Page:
Getting back in the saddle again

Written by Pat Caldwell, for The Observer December 06, 2013 09:43 am

A M1A2 SEP Abrams main battle tank opens fire on a gunnery range at the Orchard Combat Training Center south of Boise, Idaho, in this August 2013 photo. Eastern Oregonís largest Guard unit, the 3rd Battalion, 116th Cavalry Regiment, is now back to training on tanks after spending the past 10 years in the Global War on Terror fighting as dismounted infantry. (PAT CALDWELL photo)
A M1A2 SEP Abrams main battle tank opens fire on a gunnery range at the Orchard Combat Training Center south of Boise, Idaho, in this August 2013 photo. Eastern Oregonís largest Guard unit, the 3rd Battalion, 116th Cavalry Regiment, is now back to training on tanks after spending the past 10 years in the Global War on Terror fighting as dismounted infantry. (PAT CALDWELL photo)
 

Eastern Oregon unit now beginning to get back to training on familiar vehicles

Ten years ago Eastern Oregon’s largest citizen-soldier combat force left its familiar heavy armor status behind and plunged into the Global War on Terror.

The tanks and Bradley fighting vehicles that were the hallmark of the 3rd Battalion 116th Cavalry Regiment were parked and locked up. Then the 500-plus part-time Eastern Oregon Guard force twice deployed to Iraq as light infantry relegated to utilizing light humvees and mine-resistant, ambush-protected heavy escort vehicles.

While the battalion earned an outstanding reputation in combat, its primary mission — to utilize tanks to fight our nation’s battles — was shelved.

Only now is the battalion — which consists of units from across Eastern Oregon — finally back to training on tanks and Bradley fighting vehicles.

“Since 2004 the battalion has been focusing on the war in Iraq and training on Humvees and dismounted patrols. This focus took the battalion away from tank training. Now that the war in Iraq is over and the war in Afghanistan is winding down, the battalion is moving back to its main mission, which is training on the tank,” Maj. Joseph Lundell, La Grande, the operations officer for the 3rd Battalion, said.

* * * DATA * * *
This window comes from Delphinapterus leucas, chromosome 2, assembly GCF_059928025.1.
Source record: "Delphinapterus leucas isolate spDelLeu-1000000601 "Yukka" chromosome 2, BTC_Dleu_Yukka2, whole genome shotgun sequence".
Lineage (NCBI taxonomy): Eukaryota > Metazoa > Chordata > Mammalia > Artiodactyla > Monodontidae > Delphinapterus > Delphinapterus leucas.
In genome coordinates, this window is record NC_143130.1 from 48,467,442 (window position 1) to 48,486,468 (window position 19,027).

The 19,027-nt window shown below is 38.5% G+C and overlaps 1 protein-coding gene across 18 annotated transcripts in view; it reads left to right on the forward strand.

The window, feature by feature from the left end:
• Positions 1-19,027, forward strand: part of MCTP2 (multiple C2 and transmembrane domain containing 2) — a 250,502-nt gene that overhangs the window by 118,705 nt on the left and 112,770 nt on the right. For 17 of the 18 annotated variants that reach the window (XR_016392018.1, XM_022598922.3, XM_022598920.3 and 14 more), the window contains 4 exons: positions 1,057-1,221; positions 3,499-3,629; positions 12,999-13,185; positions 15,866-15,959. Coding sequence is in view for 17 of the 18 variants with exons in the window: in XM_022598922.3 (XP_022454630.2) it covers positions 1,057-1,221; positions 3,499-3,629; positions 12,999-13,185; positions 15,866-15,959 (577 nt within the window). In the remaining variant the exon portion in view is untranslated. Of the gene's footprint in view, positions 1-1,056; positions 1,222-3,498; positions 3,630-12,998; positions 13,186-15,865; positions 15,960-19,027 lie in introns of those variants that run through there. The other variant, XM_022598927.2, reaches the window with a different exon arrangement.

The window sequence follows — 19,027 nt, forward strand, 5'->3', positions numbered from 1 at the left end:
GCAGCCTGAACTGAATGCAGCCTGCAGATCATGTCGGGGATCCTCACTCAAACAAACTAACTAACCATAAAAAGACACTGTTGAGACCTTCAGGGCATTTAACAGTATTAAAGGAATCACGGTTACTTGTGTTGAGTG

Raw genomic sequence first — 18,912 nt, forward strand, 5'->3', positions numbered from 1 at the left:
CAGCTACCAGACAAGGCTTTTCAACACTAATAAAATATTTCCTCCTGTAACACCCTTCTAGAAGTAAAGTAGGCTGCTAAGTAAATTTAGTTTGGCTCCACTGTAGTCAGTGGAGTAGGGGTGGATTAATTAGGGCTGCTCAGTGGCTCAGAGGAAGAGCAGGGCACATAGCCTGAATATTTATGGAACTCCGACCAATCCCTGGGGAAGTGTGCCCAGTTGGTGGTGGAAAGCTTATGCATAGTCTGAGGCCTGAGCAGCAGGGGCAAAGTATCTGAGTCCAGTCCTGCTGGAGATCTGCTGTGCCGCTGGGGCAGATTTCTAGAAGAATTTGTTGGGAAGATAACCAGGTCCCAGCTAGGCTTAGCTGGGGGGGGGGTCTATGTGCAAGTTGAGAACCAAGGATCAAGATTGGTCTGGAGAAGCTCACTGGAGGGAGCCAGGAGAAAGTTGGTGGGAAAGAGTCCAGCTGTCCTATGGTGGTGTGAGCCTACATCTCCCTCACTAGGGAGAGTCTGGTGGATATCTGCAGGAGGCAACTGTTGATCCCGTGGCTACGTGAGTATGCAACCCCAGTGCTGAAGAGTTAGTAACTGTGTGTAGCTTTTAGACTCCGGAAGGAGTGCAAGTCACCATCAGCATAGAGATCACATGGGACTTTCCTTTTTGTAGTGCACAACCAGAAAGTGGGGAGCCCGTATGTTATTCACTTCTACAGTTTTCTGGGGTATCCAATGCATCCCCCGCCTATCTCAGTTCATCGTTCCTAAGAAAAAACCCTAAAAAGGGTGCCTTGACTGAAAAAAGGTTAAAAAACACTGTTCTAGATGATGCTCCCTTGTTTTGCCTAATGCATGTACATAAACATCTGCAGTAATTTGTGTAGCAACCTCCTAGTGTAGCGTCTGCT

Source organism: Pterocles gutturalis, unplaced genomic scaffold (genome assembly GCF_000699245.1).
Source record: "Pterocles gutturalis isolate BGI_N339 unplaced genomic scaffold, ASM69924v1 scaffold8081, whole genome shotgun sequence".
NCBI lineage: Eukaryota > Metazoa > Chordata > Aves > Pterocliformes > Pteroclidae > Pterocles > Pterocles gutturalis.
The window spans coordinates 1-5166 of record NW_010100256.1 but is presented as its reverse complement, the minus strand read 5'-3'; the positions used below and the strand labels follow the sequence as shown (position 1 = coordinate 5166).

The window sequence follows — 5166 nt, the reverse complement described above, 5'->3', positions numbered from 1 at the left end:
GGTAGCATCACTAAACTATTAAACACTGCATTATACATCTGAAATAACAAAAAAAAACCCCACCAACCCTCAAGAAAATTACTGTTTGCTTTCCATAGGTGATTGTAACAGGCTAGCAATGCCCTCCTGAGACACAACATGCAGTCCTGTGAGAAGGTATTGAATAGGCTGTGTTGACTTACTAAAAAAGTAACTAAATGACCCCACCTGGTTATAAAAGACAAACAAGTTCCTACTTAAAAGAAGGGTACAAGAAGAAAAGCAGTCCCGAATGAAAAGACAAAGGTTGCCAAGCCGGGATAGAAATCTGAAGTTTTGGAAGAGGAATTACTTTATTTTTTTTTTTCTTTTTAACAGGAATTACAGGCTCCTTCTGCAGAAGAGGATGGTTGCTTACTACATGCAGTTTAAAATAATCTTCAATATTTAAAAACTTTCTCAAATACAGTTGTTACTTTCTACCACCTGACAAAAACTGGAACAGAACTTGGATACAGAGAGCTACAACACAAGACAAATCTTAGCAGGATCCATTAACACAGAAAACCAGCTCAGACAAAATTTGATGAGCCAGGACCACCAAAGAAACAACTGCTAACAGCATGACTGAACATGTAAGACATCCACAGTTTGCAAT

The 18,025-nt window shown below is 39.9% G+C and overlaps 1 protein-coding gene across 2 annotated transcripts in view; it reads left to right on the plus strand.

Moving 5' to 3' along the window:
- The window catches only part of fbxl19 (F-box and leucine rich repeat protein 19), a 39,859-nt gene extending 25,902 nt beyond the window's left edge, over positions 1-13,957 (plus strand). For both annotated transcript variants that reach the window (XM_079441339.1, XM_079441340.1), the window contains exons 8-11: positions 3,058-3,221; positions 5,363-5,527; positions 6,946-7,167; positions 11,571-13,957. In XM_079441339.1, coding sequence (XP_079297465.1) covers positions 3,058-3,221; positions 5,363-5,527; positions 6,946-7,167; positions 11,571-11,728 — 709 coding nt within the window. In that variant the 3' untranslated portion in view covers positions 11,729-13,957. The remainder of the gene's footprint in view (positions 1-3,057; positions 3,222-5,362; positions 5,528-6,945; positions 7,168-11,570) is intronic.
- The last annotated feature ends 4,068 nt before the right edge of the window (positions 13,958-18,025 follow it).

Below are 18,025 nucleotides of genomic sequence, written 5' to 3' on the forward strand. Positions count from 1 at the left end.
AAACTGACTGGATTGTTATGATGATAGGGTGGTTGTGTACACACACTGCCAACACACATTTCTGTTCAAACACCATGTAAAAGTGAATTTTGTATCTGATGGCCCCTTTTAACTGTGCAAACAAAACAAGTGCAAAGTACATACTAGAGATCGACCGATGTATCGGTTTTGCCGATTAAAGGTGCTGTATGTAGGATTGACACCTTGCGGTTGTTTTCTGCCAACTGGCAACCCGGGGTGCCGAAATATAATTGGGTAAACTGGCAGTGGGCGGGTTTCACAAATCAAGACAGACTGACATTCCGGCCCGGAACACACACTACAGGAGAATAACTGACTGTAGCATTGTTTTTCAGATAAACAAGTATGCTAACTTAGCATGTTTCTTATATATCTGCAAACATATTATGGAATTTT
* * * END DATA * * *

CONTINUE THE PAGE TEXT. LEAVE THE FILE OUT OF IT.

The first big sign the battalion was going back to its traditional armor role was the 2012 delivery of the new, high-tech M1A2 SEP Abrams tank. The battalion was one of the first Guard units in the nation to receive the new “SEP” tank and Eastern Oregon troopers spent more than a year learning the new weapons system.

The vindication of the that training arrived last July at the desolate Orchard Combat Training Center south of Boise where the 3rd Battalion field-tested the new Abrams SEP. 

Yet the 2013 training stint at the Orchard Combat Training Center was just the first step on a long road back to full-fledged armor status for the regional Guard outfit.

Another sign the unit is going full-speed into the future was evident Nov. 16 at the Ontario Armory where four semi-trailers sat parked in the back lot of the installation. From a distance the semi-trailers were unremarkable. Yet collectively, the four trailers represented what is known as the Close Combat Tactical Trainer (or CCTT). 

The CCTT is a computer-focused, virtual simulator that duplicates an M1-A1 Abrams main battle tank. Two of the semi-trailers consist of exact replicas of the internal structure of the Abrams tank crew compartments. Another trailer boasts the high-tech computer system and a fourth trailer serves as a command and control center for the entire system.

“It’s the best piece of training equipment short of getting on the real thing,” Gary Whittier, a civilian contractor site manager for the CCTT said.

When tank crewmen from the battalion step into one of the CCTT simulators they are quite literally walking into a working Abrams, he said.

Yet there are some critical differences between the simulator and the real thing and one of the biggest revolves around money.

A company of battalion tankers – from either Ontario or Hermiston – can maneuver on the desert and shoot enemy vehicles without leaving their armory or spending thousands of taxpayer dollars on fuel and ammunition.

“It is the most cost-effective training device available to the Guard,” Whittier said.

The man in charge of all of the battalion’s tankers, Master Sgt. Daniel Ishaug, conceded the CCTT allows tankers to secure a sense of the modern battlefield without a huge infusion of taxpayer cash.

“We do multiple missions and it doesn’t cost in fuel,” he said.

The 3rd Battalion consists of Guard units from Hood River, The Dalles, Hermiston, Pendleton, La Grande, Baker City, Ontario and Woodburn.